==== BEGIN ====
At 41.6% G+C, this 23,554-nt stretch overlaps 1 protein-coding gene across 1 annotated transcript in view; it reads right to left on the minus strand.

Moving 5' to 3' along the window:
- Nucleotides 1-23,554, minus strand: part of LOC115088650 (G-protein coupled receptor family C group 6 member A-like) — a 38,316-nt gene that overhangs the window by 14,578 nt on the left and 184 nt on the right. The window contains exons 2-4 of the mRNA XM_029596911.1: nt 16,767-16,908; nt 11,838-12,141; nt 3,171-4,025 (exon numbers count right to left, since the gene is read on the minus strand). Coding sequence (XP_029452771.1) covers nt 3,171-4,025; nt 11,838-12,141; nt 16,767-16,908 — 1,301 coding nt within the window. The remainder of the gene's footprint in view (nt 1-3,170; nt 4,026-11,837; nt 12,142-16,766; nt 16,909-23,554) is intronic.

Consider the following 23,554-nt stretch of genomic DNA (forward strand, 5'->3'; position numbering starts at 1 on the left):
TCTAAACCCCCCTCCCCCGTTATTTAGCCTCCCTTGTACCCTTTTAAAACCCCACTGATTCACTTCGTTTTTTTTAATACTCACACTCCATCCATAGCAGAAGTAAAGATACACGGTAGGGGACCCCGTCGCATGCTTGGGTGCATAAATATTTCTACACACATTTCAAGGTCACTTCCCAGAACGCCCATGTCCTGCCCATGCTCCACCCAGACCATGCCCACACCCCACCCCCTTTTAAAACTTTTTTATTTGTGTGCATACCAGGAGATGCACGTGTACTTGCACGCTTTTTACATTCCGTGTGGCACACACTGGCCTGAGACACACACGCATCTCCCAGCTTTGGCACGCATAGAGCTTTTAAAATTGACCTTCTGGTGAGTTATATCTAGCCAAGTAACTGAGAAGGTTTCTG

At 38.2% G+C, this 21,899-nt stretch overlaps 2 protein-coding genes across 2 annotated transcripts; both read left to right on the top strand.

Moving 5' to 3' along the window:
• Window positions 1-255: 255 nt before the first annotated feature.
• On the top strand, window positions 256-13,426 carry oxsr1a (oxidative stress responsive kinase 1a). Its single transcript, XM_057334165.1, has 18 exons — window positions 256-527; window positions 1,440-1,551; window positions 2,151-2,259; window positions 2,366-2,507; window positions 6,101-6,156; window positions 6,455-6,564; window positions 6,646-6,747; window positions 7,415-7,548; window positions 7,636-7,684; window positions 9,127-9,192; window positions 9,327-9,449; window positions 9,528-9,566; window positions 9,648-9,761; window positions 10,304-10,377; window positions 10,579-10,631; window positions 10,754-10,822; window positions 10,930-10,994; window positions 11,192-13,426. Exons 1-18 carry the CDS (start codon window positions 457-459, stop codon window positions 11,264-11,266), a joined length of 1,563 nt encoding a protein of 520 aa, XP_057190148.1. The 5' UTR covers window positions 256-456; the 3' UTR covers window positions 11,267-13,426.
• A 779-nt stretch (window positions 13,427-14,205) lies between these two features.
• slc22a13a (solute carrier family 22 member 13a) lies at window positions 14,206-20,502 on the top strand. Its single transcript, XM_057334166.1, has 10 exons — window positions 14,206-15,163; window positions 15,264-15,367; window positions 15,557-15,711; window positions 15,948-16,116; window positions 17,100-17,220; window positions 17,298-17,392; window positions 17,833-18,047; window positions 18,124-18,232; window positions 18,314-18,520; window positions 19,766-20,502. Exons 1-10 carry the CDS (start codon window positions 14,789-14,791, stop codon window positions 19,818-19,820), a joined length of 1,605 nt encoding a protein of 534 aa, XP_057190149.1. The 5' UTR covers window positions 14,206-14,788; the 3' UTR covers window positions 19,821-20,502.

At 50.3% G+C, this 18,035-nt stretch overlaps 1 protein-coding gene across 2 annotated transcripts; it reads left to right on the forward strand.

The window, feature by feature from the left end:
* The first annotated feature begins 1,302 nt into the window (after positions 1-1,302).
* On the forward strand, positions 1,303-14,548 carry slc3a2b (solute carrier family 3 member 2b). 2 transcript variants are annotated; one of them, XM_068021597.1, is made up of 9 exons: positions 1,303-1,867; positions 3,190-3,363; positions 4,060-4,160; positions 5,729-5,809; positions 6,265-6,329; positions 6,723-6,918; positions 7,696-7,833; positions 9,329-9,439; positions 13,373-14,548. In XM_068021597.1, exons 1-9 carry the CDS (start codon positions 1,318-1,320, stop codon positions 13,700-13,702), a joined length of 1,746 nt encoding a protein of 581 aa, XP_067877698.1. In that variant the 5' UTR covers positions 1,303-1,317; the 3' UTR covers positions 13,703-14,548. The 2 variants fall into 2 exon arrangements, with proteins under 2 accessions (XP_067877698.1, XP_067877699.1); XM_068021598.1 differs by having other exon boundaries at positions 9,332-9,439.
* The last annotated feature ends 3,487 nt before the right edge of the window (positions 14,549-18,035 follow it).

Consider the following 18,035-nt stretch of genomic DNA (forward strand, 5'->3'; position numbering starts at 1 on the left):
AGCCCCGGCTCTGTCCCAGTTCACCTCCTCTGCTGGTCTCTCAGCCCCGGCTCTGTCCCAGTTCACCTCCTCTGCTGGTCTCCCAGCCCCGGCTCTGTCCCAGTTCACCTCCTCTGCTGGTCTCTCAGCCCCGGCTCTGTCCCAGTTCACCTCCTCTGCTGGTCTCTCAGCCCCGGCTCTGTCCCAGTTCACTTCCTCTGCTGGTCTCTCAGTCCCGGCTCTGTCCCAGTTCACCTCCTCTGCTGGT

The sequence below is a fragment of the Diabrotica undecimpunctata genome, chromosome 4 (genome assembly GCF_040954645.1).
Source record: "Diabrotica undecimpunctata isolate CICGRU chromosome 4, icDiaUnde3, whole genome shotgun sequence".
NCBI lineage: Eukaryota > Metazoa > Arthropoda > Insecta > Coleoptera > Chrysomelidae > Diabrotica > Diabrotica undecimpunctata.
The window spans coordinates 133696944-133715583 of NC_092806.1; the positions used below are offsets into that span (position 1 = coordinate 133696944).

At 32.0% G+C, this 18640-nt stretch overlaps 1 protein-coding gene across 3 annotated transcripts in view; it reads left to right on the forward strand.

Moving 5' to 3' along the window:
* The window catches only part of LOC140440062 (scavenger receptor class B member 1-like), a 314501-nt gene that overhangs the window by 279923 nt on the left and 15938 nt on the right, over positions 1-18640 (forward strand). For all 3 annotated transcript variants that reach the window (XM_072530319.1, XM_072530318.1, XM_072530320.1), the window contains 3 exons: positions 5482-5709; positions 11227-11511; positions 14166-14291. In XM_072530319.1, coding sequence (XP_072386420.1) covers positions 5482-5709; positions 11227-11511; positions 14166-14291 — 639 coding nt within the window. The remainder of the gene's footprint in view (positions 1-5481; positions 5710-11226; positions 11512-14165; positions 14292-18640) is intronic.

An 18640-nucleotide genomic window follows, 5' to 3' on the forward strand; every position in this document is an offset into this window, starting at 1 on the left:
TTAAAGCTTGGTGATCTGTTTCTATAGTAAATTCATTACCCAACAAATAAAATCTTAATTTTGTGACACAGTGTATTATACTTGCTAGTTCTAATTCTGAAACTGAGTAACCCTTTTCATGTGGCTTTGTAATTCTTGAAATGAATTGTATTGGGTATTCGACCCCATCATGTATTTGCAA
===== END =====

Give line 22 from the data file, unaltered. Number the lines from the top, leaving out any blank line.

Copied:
The window spans coordinates 133696944-133715583 of NC_092806.1; the positions used below are offsets into that span (position 1 = coordinate 133696944).